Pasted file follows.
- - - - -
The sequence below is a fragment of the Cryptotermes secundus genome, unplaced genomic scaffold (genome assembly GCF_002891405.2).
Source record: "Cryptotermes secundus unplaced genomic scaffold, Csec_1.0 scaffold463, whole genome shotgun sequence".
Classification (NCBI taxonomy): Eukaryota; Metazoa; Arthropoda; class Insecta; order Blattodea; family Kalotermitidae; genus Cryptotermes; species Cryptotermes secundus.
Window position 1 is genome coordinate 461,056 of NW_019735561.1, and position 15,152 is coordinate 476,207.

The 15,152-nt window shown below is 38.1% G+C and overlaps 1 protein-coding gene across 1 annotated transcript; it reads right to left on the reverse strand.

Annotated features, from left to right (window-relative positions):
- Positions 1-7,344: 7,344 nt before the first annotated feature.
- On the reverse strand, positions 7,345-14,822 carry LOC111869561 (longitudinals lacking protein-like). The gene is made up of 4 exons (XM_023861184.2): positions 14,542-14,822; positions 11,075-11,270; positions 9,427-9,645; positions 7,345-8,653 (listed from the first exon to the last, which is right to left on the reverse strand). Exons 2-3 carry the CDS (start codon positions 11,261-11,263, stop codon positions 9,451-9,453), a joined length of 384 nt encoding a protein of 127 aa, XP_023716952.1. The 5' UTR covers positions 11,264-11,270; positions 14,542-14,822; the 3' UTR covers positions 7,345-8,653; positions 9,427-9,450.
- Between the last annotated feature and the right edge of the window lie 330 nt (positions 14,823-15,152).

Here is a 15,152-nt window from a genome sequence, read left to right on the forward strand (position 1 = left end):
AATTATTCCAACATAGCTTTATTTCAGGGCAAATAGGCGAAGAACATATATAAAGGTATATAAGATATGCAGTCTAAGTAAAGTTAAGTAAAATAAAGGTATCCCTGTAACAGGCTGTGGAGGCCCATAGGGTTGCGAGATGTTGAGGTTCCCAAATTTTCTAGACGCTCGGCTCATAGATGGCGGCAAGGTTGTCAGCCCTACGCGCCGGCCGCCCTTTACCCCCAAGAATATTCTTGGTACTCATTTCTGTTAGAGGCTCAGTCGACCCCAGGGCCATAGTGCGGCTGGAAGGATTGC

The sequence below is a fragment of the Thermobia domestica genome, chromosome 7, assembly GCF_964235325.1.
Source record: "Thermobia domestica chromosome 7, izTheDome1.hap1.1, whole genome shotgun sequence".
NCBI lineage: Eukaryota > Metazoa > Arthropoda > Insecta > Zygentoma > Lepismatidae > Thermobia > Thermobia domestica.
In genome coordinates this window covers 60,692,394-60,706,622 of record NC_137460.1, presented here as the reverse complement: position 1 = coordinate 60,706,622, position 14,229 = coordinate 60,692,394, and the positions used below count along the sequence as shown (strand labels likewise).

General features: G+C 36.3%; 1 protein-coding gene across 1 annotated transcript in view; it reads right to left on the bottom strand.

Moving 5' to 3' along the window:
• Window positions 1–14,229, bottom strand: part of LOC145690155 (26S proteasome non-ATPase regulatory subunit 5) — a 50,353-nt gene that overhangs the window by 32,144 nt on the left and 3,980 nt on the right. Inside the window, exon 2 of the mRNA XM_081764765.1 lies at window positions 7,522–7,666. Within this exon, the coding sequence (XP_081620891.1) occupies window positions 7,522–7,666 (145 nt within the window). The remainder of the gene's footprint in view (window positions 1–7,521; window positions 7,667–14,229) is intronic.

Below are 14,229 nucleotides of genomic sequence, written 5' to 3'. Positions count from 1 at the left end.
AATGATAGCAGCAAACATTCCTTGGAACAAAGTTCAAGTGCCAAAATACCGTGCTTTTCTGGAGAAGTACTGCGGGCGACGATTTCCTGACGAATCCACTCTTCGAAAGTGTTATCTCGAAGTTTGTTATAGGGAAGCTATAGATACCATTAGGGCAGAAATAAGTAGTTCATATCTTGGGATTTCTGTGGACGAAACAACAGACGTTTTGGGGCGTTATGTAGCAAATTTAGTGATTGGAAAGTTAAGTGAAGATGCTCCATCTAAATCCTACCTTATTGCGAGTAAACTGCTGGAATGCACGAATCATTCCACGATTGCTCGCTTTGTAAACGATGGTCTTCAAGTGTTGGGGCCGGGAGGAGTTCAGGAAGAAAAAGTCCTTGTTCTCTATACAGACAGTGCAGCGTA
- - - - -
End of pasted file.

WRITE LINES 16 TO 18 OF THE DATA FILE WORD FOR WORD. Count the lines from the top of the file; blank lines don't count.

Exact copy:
General features: G+C 36.3%; 1 protein-coding gene across 1 annotated transcript in view; it reads right to left on the bottom strand.

Moving 5' to 3' along the window:
• Window positions 1–14,229, bottom strand: part of LOC145690155 (26S proteasome non-ATPase regulatory subunit 5) — a 50,353-nt gene that overhangs the window by 32,144 nt on the left and 3,980 nt on the right. Inside the window, exon 2 of the mRNA XM_081764765.1 lies at window positions 7,522–7,666. Within this exon, the coding sequence (XP_081620891.1) occupies window positions 7,522–7,666 (145 nt within the window). The remainder of the gene's footprint in view (window positions 1–7,521; window positions 7,667–14,229) is intronic.